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Camphill Dairy FAQ

Camphill's dairy products have long had a dedicated following in and around Cape Town, especially our full cream yoghurt, rich with the creaminess of the milk from our Jersey-cross cows. We are currently supplying Gouda and Cheddar cheeses, as well as our quark, labaneh and feta, and of course our milk and yoghurts, to a selected range of Cape Town retailers. You can also visit us, tour the farm on a tractor ride and buy direct at our monthly markets.

Many of our new customers are looking for sustainably and ethically produced dairy products. Increasingly we're asked for more details of our dairy practices, so we've put together the most frequently asked questions. Thanks to Josh Burgener for submitting this detailed list of questions to start off our FAQ.

Camphill dairy cows

What are the conditions like that the cows are kept in? Where do they feed?
The cows graze on our pastures. We have a farm of 220ha, and of that, about 35ha of pastures. They spend all of the time outdoors, in pastures, except when they are milked. They are collected from the fields and milked twice a day, mornings and afternoons.

What is their diet comprised of? Are they entirely pasture raised or is their diet supplemented by grains etc.?
In winter it is a combination of natural winter grass, serredella, kweek, and kikuyu. We also have fields of oats for winter grazing. While they are being milked, their food is supplemented with a feed which consists of non-GMO maize, molasses and Lucerne, and straw. We grow barley and lucerne which we bale for summer fodder supplement feeding.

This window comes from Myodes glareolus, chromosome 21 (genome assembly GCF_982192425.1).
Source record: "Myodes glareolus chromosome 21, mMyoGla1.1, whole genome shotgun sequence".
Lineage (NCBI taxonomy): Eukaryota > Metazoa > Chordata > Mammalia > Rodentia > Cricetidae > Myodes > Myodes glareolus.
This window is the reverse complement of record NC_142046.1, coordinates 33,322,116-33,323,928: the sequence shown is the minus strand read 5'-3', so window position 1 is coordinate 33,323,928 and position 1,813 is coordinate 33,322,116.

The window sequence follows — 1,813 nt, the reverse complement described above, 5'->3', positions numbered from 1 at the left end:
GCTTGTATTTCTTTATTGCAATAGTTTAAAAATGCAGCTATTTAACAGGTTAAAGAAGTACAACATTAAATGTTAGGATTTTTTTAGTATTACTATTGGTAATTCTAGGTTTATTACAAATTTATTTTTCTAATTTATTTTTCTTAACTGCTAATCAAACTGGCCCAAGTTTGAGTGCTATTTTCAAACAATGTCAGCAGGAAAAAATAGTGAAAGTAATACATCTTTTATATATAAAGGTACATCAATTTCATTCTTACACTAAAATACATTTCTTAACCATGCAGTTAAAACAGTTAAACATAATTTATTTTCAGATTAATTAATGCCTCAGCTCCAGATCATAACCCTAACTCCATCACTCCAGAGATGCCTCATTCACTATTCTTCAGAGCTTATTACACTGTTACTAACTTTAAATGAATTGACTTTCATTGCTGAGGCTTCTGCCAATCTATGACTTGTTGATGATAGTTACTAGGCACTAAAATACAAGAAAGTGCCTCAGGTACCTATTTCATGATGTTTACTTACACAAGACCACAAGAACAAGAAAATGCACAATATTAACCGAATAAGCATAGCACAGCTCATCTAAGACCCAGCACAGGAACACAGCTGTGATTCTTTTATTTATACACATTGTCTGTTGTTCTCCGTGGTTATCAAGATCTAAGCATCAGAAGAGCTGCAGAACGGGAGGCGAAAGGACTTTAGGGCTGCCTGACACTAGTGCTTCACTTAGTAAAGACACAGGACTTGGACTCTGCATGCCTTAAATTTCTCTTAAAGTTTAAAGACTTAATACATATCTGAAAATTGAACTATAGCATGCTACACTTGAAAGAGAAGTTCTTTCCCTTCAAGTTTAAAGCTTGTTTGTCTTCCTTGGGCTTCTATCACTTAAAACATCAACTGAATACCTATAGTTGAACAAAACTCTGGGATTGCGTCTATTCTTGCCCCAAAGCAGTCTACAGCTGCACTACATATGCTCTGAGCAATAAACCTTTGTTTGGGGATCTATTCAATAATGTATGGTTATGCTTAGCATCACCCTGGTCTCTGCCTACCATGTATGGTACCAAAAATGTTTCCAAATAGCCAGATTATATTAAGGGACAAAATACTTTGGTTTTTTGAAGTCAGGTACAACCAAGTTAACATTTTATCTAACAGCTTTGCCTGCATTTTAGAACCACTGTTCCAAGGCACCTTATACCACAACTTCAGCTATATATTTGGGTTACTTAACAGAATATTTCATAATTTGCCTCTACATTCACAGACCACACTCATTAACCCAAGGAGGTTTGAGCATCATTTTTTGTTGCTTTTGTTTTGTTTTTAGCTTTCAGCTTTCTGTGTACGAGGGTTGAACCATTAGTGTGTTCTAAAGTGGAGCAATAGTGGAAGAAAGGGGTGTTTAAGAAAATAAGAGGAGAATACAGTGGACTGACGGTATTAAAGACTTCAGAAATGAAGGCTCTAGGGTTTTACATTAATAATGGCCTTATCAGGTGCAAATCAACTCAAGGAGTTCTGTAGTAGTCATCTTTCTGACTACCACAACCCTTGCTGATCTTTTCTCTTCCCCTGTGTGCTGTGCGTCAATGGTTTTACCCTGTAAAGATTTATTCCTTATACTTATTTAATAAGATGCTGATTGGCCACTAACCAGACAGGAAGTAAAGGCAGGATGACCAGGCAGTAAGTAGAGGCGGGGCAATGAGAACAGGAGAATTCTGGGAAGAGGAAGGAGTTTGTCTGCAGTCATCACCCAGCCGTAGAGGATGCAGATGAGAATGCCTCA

How are the cows milked?
The cows are milked with machine clusters, eight at a time.

What happens to those cows that are no longer producing milk?
Cows that are no longer milk producing we sell on auction.

How do you ensure that the dairy-producing cows keep producing milk? How are the dairy cows impregnated?
We do not do artificial insemination. We have two bulls that are part of the herd of cows in milk, and each cow has a calf every year to ensure it stays in milk.

What happens to the male calves? What happens to the female calves?
The calves stay with their mothers for 2 months. Thereafter we sell the male calves to one of our staff who raises them as bulls. The female calves we raise to be our future herd.

What happens to the animal waste produced? How are the pastures and plants fertilised?
The animal waste is used to make compost for our fields and vegetable gardens. The liquid waste is diluted and sprayed on our fields.

Jersey calf